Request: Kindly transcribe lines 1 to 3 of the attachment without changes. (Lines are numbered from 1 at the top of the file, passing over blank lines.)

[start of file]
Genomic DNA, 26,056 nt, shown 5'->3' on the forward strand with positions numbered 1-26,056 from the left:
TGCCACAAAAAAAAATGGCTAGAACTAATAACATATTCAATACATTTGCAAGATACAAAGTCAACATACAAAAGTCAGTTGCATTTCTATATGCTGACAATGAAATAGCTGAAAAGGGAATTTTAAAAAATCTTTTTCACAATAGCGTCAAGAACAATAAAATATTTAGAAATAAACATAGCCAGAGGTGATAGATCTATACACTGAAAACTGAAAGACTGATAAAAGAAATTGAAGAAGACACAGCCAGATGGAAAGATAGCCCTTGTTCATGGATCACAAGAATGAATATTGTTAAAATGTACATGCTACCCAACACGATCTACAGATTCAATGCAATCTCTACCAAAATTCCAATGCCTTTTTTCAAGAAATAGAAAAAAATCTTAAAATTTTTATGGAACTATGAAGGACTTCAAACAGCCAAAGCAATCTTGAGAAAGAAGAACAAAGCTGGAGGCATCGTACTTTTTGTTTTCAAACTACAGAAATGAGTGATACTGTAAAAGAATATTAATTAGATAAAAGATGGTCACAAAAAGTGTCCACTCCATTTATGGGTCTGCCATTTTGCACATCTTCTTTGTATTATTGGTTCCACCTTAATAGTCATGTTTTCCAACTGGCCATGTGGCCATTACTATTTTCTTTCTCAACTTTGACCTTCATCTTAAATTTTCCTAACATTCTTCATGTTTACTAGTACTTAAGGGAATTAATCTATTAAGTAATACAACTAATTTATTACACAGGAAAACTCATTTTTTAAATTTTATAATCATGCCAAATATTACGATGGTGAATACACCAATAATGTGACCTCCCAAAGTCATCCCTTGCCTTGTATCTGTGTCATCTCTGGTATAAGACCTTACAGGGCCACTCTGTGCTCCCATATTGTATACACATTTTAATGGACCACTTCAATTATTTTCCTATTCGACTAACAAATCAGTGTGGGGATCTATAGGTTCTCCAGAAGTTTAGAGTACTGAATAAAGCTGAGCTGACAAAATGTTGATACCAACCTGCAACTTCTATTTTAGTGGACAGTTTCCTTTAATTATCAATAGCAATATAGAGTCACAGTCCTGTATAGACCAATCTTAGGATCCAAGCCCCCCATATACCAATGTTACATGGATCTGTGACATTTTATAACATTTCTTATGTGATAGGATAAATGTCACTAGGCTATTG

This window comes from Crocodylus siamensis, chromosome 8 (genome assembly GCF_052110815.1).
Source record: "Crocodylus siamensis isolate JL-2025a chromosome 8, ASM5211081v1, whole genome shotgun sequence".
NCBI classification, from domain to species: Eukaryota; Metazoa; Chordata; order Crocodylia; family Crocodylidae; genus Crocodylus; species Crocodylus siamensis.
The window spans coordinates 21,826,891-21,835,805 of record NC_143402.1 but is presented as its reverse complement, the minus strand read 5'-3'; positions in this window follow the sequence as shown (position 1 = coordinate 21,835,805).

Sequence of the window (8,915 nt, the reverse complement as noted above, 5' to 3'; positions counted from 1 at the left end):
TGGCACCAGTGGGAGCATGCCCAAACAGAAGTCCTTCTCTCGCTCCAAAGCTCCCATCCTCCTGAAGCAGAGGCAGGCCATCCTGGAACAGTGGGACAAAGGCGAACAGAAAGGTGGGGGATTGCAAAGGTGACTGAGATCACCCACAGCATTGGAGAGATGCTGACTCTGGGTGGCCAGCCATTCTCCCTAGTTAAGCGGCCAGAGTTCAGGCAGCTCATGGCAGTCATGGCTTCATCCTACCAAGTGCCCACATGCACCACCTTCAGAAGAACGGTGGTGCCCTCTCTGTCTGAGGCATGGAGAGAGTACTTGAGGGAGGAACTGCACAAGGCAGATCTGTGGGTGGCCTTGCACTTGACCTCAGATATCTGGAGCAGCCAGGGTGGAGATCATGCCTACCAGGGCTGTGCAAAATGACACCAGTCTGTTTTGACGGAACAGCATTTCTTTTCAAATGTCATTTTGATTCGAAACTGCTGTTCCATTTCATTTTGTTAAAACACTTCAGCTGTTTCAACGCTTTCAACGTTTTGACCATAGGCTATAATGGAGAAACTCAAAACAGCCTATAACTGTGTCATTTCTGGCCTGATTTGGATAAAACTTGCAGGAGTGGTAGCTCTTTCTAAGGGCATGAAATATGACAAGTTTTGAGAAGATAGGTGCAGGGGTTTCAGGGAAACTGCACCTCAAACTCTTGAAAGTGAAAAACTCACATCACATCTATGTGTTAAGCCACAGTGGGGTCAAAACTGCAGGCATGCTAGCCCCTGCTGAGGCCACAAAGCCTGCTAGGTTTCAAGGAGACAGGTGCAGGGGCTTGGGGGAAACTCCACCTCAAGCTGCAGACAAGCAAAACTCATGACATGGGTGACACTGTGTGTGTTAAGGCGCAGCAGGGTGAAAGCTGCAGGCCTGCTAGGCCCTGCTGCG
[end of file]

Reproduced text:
Genomic DNA, 26,056 nt, shown 5'->3' on the forward strand with positions numbered 1-26,056 from the left:
TGCCACAAAAAAAAATGGCTAGAACTAATAACATATTCAATACATTTGCAAGATACAAAGTCAACATACAAAAGTCAGTTGCATTTCTATATGCTGACAATGAAATAGCTGAAAAGGGAATTTTAAAAAATCTTTTTCACAATAGCGTCAAGAACAATAAAATATTTAGAAATAAACATAGCCAGAGGTGATAGATCTATACACTGAAAACTGAAAGACTGATAAAAGAAATTGAAGAAGACACAGCCAGATGGAAAGATAGCCCTTGTTCATGGATCACAAGAATGAATATTGTTAAAATGTACATGCTACCCAACACGATCTACAGATTCAATGCAATCTCTACCAAAATTCCAATGCCTTTTTTCAAGAAATAGAAAAAAATCTTAAAATTTTTATGGAACTATGAAGGACTTCAAACAGCCAAAGCAATCTTGAGAAAGAAGAACAAAGCTGGAGGCATCGTACTTTTTGTTTTCAAACTACAGAAATGAGTGATACTGTAAAAGAATATTAATTAGATAAAAGATGGTCACAAAAAGTGTCCACTCCATTTATGGGTCTGCCATTTTGCACATCTTCTTTGTATTATTGGTTCCACCTTAATAGTCATGTTTTCCAACTGGCCATGTGGCCATTACTATTTTCTTTCTCAACTTTGACCTTCATCTTAAATTTTCCTAACATTCTTCATGTTTACTAGTACTTAAGGGAATTAATCTATTAAGTAATACAACTAATTTATTACACAGGAAAACTCATTTTTTAAATTTTATAATCATGCCAAATATTACGATGGTGAATACACCAATAATGTGACCTCCCAAAGTCATCCCTTGCCTTGTATCTGTGTCATCTCTGGTATAAGACCTTACAGGGCCACTCTGTGCTCCCATATTGTATACACATTTTAATGGACCACTTCAATTATTTTCCTATTCGACTAACAAATCAGTGTGGGGATCTATAGGTTCTCCAGAAGTTTAGAGTACTGAATAAAGCTGAGCTGACAAAATGTTGATACCAACCTGCAACTTCTATTTTAGTGGACAGTTTCCTTTAATTATCAATAGCAATATAGAGTCACAGTCCTGTATAGACCAATCTTAGGATCCAAGCCCCCCATATACCAATGTTACATGGATCTGTGACATTTTATAACATTTCTTATGTGATAGGATAAATGTCACTAGGCTATTG

This window comes from Crocodylus siamensis, chromosome 8 (genome assembly GCF_052110815.1).